Quantum key distribution (QKD), another name for quantum cryptography, is the most advanced subfield of quantum information and communication technology (QICT). The first QKD protocol was proposed in 1984, and since then, more protocols have been proposed. It uses quantum mechanics to enable secure exchange of cryptographic keys. In order to have high confidence in the security of the QKD protocols, such protocols must be proven to be secure against any arbitrary attacks. In this chapter, we discuss and demonstrate security proofs for QKD protocols. Security analysis of QKD protocols can be categorised into two techniques, namely infinite-key and finite-key analyses. Finite-key analysis offers more realistic results than the infinite-key one, while infinite-key analysis provides more simplicity. We briefly provide the background of QKD and also define the basic notion of security in QKD protocols. The cryptographic key is shared between Alice and Bob. Since the key is random and unknown to an eavesdropper, Eve, she is unable to learn anything about the message simply by intercepting the ciphertext. This phenomenon is beyond the ability of classical information processing. We then study some tools that are used in the derivation of security proofs for the infinite- and finite-length key limits.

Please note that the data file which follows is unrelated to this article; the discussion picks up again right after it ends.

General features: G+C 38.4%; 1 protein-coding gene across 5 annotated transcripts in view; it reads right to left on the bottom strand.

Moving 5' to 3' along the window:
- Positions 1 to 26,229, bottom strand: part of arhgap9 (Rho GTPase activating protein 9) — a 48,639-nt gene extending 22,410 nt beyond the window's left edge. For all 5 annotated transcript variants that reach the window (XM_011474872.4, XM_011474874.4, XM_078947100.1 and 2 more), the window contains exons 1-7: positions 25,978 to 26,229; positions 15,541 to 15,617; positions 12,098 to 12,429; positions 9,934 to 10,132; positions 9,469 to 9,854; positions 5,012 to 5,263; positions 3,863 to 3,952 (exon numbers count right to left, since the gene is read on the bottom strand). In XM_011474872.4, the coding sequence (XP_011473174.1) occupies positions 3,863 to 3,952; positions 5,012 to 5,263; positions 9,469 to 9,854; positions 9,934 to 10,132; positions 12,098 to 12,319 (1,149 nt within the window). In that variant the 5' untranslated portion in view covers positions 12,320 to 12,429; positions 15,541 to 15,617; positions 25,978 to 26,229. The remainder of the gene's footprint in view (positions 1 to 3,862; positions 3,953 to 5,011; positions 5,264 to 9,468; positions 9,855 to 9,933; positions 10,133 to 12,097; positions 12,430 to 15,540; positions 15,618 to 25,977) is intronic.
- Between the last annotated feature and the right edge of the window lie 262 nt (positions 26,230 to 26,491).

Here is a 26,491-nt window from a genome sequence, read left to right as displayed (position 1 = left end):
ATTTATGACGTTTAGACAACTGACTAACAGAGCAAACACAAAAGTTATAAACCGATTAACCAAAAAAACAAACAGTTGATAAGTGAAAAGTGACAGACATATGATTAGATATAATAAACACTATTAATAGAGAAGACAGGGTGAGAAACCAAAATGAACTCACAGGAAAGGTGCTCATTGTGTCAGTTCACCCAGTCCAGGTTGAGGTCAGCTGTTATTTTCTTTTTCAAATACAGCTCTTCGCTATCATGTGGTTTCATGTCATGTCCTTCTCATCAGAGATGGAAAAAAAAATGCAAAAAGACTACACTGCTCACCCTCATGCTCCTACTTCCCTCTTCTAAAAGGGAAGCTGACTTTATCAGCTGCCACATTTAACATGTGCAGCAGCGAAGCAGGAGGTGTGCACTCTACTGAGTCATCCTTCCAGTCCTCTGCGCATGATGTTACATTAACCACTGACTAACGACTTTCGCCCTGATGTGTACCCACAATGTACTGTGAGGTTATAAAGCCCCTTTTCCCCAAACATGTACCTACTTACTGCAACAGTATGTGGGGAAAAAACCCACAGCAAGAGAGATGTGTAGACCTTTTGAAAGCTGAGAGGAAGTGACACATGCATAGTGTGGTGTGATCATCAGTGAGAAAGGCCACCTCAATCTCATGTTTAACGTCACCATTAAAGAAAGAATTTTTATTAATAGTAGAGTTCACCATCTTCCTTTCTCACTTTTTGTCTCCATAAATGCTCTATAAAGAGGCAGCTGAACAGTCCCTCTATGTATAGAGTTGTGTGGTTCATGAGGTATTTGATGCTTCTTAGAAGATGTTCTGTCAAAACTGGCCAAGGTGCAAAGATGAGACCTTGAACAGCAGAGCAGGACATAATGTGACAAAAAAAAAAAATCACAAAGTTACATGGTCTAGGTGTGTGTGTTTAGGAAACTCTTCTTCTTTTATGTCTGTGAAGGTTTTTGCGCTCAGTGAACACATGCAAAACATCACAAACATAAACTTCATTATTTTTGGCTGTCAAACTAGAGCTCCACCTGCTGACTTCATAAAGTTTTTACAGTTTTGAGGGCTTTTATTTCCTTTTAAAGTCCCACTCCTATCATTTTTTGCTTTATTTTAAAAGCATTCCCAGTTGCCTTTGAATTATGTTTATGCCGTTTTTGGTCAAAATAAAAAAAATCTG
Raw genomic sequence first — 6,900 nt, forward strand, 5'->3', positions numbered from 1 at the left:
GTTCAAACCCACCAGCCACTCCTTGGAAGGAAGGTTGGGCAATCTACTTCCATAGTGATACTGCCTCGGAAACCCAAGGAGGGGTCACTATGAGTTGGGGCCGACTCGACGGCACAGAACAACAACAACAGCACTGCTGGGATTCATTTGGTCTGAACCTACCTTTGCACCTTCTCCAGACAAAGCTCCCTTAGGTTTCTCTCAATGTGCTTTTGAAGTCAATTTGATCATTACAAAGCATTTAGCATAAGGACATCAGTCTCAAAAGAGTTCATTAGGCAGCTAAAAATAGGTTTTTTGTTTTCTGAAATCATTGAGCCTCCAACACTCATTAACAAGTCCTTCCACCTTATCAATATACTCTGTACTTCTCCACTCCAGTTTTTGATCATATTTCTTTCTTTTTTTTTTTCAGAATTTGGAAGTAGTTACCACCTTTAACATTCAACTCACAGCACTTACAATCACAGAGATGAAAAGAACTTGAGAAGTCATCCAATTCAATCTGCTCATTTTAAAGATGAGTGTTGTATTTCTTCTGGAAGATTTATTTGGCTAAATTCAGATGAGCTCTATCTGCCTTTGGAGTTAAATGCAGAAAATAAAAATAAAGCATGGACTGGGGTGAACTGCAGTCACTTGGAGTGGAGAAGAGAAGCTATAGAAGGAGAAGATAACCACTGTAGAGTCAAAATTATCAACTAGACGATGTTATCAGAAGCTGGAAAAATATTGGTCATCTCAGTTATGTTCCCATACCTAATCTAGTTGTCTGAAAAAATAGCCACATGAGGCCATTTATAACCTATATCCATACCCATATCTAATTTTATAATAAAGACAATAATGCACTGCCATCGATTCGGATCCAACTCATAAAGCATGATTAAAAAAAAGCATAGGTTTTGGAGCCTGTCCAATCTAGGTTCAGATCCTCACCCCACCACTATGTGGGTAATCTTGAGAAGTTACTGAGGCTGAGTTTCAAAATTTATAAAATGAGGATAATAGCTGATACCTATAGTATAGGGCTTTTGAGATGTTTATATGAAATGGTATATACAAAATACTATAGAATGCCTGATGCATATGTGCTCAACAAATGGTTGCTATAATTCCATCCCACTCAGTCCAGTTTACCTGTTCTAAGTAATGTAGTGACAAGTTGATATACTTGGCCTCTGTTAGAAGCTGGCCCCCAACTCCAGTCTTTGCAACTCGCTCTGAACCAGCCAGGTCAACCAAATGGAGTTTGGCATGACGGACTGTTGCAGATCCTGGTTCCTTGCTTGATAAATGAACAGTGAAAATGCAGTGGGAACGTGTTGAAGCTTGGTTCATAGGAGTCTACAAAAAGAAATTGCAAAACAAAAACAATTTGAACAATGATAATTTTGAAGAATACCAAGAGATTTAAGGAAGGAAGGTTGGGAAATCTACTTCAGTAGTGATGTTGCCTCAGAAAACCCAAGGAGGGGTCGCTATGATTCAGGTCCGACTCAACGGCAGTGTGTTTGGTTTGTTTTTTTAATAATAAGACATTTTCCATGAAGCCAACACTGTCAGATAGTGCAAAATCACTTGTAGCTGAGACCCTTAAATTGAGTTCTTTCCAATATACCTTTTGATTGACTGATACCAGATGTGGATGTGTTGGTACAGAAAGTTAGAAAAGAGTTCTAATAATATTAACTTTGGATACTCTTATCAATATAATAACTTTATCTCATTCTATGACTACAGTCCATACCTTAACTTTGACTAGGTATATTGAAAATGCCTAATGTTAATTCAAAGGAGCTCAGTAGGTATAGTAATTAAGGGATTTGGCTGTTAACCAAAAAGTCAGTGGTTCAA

Part of the book: Advanced Technologies of Quantum Key Distribution